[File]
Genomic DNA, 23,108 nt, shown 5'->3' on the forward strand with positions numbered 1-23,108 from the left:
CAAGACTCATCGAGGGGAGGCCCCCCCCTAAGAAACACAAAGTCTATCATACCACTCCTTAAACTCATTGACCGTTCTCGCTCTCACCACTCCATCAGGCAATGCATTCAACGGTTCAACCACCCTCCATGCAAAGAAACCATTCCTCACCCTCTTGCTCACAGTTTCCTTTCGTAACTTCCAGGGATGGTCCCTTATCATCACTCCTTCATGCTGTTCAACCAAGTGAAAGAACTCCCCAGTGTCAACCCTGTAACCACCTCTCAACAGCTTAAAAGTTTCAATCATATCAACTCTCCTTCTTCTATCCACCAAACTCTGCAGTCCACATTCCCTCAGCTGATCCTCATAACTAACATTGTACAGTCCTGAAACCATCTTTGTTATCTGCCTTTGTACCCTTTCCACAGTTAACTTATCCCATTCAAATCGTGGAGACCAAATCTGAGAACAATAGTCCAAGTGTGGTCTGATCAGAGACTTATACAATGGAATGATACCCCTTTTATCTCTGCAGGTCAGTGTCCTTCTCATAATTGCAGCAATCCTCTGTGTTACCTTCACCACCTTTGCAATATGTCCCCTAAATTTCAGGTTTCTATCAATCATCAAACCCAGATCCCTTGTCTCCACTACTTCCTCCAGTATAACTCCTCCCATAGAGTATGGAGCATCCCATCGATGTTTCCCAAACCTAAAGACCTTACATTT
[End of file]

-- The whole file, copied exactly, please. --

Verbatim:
Genomic DNA, 23,108 nt, shown 5'->3' on the forward strand with positions numbered 1-23,108 from the left:
CAAGACTCATCGAGGGGAGGCCCCCCCCTAAGAAACACAAAGTCTATCATACCACTCCTTAAACTCATTGACCGTTCTCGCTCTCACCACTCCATCAGGCAATGCATTCAACGGTTCAACCACCCTCCATGCAAAGAAACCATTCCTCACCCTCTTGCTCACAGTTTCCTTTCGTAACTTCCAGGGATGGTCCCTTATCATCACTCCTTCATGCTGTTCAACCAAGTGAAAGAACTCCCCAGTGTCAACCCTGTAACCACCTCTCAACAGCTTAAAAGTTTCAATCATATCAACTCTCCTTCTTCTATCCACCAAACTCTGCAGTCCACATTCCCTCAGCTGATCCTCATAACTAACATTGTACAGTCCTGAAACCATCTTTGTTATCTGCCTTTGTACCCTTTCCACAGTTAACTTATCCCATTCAAATCGTGGAGACCAAATCTGAGAACAATAGTCCAAGTGTGGTCTGATCAGAGACTTATACAATGGAATGATACCCCTTTTATCTCTGCAGGTCAGTGTCCTTCTCATAATTGCAGCAATCCTCTGTGTTACCTTCACCACCTTTGCAATATGTCCCCTAAATTTCAGGTTTCTATCAATCATCAAACCCAGATCCCTTGTCTCCACTACTTCCTCCAGTATAACTCCTCCCATAGAGTATGGAGCATCCCATCGATGTTTCCCAAACCTAAAGACCTTACATTT